Race to the Top Coalition Members Rally, Testify on Behalf of Charter Public Schools

May 7, 2013

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Members of the Race to the Top Coalition gathered for a breakfast rally before heading to the State House to testify on behalf of legislation that will lift caps on charter schools and permit other reforms in the Commonwealth’s lowest performing school districts.

The Rev. David Wright, head of the Black Ministerial Alliance and the father of three children enrolled in Boston Public Schools, showed the group four of the six letters he received informing him that his 5th-grade daughter had not won a seat in any of the charter school lotteries she entered.

“When we see what the charters are achieving, it only makes sense that we would apply,” he told the coalition members gathered at a breakfast rally at the Omni Parker House Hotel. “Education is still not just the key out of poverty, but in a future that will be more competitive globally, my kids will be competing with kids all over the globe. They need the best education possible.”

Rep. Russell Holmes, who is cosponsoring An Act to Further Narrow the Achievement Gap with Sen. Barry Finegold, said his constituents in portions of Mattapan, Hyde Park, Dorchester and Jamaica Plain are clamoring for better schools. These parents, he said, “are not willing to wait. We know they are asking for quality schools now and we know that this is possible.”
Edward Cremata, coauthor of the 2013 report on Massachusetts charter school performance by the Center for Research on Education Outcomes (CREDO) at Stanford University, noted that the Massachusetts charter sector “has two to three times the number of high performing schools than is the case nationally” and that the Boston charter schools have a “realistic shot” at completely closing the achievement gap between poor black and Hispanic students and middle class white students.

When asked what could explain the excellent results in Massachusetts, Mr. Cremata noted that the Commonwealth seems to be doing a good job of granting charters wisely, monitoring performance, and quickly shutting down charter schools that don’t perform.

Boston Foundation President and CEO Paul S. Grogan pointed out that the CREDO results were particularly compelling “because CREDO has really established that it is not a shill for the charter school movement,” having studied charters in 29 states and reporting a variety of findings on their quality.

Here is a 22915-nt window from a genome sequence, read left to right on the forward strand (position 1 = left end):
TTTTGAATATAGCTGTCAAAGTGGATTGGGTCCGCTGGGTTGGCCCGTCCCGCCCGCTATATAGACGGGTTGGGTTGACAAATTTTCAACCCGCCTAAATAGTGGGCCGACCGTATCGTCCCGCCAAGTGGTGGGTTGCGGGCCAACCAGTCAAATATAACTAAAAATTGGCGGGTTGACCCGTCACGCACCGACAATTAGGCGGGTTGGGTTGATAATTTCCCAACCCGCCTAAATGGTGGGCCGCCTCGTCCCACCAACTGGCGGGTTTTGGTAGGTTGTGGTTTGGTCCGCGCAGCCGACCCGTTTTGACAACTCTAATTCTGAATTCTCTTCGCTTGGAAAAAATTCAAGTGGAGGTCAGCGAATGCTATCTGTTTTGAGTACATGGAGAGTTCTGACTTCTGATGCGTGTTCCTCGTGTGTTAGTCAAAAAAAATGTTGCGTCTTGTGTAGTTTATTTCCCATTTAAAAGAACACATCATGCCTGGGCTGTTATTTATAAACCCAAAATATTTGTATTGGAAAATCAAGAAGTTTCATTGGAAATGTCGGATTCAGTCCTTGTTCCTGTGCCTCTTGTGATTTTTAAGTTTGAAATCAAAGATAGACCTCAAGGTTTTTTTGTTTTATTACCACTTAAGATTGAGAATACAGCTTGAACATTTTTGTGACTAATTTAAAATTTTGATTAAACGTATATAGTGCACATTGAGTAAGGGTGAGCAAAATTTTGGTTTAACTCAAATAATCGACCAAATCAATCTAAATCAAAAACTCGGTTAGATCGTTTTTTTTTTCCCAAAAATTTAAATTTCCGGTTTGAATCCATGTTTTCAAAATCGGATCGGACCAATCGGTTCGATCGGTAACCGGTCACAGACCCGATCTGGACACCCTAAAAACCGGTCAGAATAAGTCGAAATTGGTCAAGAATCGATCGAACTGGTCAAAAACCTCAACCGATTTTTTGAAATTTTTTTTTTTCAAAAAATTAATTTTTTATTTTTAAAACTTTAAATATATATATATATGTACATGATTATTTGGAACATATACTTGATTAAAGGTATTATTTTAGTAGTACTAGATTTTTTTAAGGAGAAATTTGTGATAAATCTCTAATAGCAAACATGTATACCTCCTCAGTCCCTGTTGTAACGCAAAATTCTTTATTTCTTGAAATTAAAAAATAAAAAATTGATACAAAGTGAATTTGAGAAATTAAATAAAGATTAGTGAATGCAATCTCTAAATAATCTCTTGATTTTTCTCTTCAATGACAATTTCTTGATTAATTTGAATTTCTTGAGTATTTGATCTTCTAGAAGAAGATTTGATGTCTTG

“What if our area were the first to close the achievement gap?” Grogan asked. “Why are we placing limits on things that are working so dramatically well? How can you limit something that is this successful? These are all questions we should be asking.”

He noted that three years ago, when the coalition first formed and lobbied for the 2010 Act Relevant to the Achievement Gap, success was unlikely. “But we not only won it, we won it by 2-to-1 margins in both houses.” While passage of the pending legislation isn’t assured, he said, “we have vigorous independent and business support” and the excellent track record of the charters themselves. “Charters are delivering for the children fortunate enough to be enrolled in them and they are also providing pressure on the public school districts. Those who really want to see the Boston Public Schools succeed should be leading this fight instead of opposing it.”

The inability of the Mayor and other proponents of education reform to win a longer school day in the most recent Boston Public Schools teachers’ contract confirmed that “major reform, at anything like the pace we need, is not going to come from contract negotiations. That’s why we’re back at the State House this morning.”

Paul Sagan, Chair of Massachusetts Business Leaders for Charter Schools, asked: “What is it going to take for us in Massachusetts to fully embrace charter public schools? We have the best model in the nation and we’ve been fighting the same battle we’ve fought for decades… Charter public schools want to be and should be treated as partners. They are not the enemies of the city, the public and the families.”

Mr. Sagan, a Director and Senior Advisor at Akamai Technologies, said he would be delivering a letter signed by more than 160 businesspeople to the Joint Committee on Education, urging that they “support what we need to do for the kids in the Commonwealth.”